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People v. Wood





Appeal from the Circuit Court of Macon County; the Hon. Donald W. Morthland, Judge, presiding.


Rehearing denied December 27, 1984.

The defendant, James Earl Wood, was convicted in a jury trial of murder and aggravated battery and sentenced to concurrent 30-year and five-year terms of imprisonment. The convictions stemmed from the defendant's fight with two brothers, in which the defendant killed one and injured the other. At trial the defendant argued that he had fought in self-defense; the jury was instructed on voluntary manslaughter. On appeal the defendant argues that the trial court improperly restricted his testimony about his state of mind, that the instructions on voluntary manslaughter are improper, that the prosecutor, in his closing argument, misdirected the jury on the sequence in which to consider the verdict forms for the offenses of murder and voluntary manslaughter, and that the prosecutor elicited prejudicial testimony regarding the manner in which the defendant surrendered himself to law enforcement officers. We affirm.

The defendant was charged by information on August 17, 1983, with the murder of Charles "Tony" Hambleton and the attempted murder of Terry Hambleton, his brother. The evidence presented at trial showed that the defendant, while armed with a knife, fought with the Hambletons at about 5 a.m. on August 14, 1983, at a nightlong party in a rural part of Macon County. At trial the defendant admitted killing Tony Hambleton and injuring Terry Hambleton; the focus of the trial was on the defendant's asserted use of self-defense and on his possible motive for fighting with the Hambletons. The defendant belonged to the same motorcycle club, the D.C. Eagles, that Tony Hambleton had once been a member of. At the time of his death, Tony still bore a tattoo of the club's insignia on his chest over his heart, and on several occasions, including the night when the fight occurred, the defendant told Tony to have the tattoo removed. At the defendant's request, the jury was instructed on voluntary manslaughter in addition to murder and on aggravated battery in addition to attempted murder. The jury returned verdicts finding the defendant guilty of murder and aggravated battery and not guilty of voluntary manslaughter and attempted murder.


• 1 The defendant argues first that the trial court improperly limited his proof of his state of mind at the time of the occurrence here, which was an issue in the case because of his assertion of self-defense (People v. Biella (1940), 374 Ill. 87, 28 N.E.2d 111). In the course of testifying about how he felt when the fight began and what he feared, the defendant referred to a beating that he had suffered at an earlier time. The State objected to any description of this, and an offer of proof showed that it had occurred more than five years earlier, in July 1978, when the defendant was beaten outside his house by two men, neither of whom was involved in any way here. As a result of the beating the defendant was in the hospital for eight days; defense counsel presented photographs depicting the defendant's injuries. In seeking to exclude this evidence the State argued that the defendant should be allowed to say only that he had been beaten before, without providing any testimonial or photographic proof of the details. The trial judge sustained the State's objection. Thus, the jury heard no more than the bare statement that the defendant had been beaten before.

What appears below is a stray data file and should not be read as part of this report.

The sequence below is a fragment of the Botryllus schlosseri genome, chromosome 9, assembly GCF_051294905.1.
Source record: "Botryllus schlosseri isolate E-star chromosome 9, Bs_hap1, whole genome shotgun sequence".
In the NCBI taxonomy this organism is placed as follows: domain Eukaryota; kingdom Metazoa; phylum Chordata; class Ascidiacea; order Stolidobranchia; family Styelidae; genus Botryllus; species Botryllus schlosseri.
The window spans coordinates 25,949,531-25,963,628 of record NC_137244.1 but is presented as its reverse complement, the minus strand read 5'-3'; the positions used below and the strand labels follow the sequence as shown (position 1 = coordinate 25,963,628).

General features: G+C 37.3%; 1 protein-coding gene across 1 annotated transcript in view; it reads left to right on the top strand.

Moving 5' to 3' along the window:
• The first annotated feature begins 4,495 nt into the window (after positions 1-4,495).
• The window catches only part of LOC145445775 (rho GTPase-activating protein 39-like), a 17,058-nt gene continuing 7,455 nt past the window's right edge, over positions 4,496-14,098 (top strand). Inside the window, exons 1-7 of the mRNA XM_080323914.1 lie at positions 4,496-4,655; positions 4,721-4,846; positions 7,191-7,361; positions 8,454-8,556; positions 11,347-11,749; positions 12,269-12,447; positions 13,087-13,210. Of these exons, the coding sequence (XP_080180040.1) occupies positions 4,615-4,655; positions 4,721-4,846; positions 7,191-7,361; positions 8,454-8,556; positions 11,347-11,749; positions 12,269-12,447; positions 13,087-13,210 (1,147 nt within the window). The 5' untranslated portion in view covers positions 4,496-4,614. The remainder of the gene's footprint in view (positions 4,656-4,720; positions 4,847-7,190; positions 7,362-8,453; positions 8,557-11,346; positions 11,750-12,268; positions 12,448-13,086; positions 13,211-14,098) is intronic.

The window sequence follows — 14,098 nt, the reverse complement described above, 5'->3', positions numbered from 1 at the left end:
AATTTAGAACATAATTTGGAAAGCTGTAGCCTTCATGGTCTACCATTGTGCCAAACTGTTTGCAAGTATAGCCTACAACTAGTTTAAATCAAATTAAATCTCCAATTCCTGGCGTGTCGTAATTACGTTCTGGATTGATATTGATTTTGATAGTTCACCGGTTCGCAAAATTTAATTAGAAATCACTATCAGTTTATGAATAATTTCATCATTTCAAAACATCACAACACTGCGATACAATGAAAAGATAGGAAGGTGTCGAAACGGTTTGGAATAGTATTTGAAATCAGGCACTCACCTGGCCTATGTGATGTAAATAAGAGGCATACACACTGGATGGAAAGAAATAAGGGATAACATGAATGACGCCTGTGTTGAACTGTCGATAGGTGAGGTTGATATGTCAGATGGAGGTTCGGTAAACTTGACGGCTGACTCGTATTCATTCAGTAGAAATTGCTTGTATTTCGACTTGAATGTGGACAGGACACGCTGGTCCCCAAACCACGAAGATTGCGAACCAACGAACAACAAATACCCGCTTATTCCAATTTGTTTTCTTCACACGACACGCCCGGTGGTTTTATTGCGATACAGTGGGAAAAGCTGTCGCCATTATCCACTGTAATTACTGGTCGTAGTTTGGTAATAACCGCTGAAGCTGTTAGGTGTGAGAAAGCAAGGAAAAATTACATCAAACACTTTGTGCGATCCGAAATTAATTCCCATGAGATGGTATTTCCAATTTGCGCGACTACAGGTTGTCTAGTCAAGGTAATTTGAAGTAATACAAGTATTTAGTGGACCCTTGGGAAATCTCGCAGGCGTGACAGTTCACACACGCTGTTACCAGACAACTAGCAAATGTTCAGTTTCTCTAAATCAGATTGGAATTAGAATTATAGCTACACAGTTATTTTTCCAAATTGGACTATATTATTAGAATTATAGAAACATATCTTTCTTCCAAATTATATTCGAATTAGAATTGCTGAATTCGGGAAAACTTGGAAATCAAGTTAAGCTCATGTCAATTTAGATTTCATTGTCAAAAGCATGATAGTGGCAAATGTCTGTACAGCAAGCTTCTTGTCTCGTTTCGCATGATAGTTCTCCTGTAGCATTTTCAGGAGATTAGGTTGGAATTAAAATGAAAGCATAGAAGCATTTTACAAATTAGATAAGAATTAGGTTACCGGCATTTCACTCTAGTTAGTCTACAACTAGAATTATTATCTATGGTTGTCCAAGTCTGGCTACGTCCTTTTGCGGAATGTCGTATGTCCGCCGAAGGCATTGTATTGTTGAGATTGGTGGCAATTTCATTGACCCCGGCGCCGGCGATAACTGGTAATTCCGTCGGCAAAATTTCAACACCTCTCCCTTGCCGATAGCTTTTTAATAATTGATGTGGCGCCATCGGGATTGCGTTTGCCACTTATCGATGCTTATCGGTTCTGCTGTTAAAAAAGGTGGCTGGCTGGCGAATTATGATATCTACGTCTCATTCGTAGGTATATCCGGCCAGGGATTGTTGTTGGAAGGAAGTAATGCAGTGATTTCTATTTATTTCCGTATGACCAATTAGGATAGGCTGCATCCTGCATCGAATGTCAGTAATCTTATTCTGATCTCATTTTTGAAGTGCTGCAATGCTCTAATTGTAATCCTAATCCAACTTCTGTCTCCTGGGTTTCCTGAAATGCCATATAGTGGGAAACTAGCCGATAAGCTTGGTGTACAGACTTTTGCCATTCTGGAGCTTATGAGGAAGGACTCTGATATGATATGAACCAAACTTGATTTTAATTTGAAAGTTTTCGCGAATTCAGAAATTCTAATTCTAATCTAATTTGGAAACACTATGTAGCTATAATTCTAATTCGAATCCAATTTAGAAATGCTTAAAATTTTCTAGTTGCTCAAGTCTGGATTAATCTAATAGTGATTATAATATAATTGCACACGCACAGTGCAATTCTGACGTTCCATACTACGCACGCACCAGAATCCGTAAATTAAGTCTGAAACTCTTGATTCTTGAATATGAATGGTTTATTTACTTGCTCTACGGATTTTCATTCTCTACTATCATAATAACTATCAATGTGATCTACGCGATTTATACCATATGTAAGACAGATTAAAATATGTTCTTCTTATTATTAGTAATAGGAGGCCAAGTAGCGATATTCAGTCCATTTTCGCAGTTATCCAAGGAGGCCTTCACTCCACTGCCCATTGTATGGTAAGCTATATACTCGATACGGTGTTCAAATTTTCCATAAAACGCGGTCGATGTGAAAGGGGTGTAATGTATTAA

People v. Lockett (1980), 82 Ill.2d 546, 413 N.E.2d 378, which the defendant cites in support of his argument, is inapposite. Lockett held that a jury in a murder trial cannot be instructed on self-defense without also receiving an instruction on voluntary manslaughter. To give one but not the other would impinge on the jury's function, as trier of fact, of determining first whether the defendant believed that he was acting in self-defense and, if so, whether the belief was reasonable or unreasonable. The defendant reads this language in Lockett broadly and interprets the case as precluding, when self-defense is raised, all restrictions on a defendant's testimony of what constituted or influenced his state of mind at the time in question. Lockett did not address that problem, however, and did not discuss what evidence is relevant to an assertion of self-defense.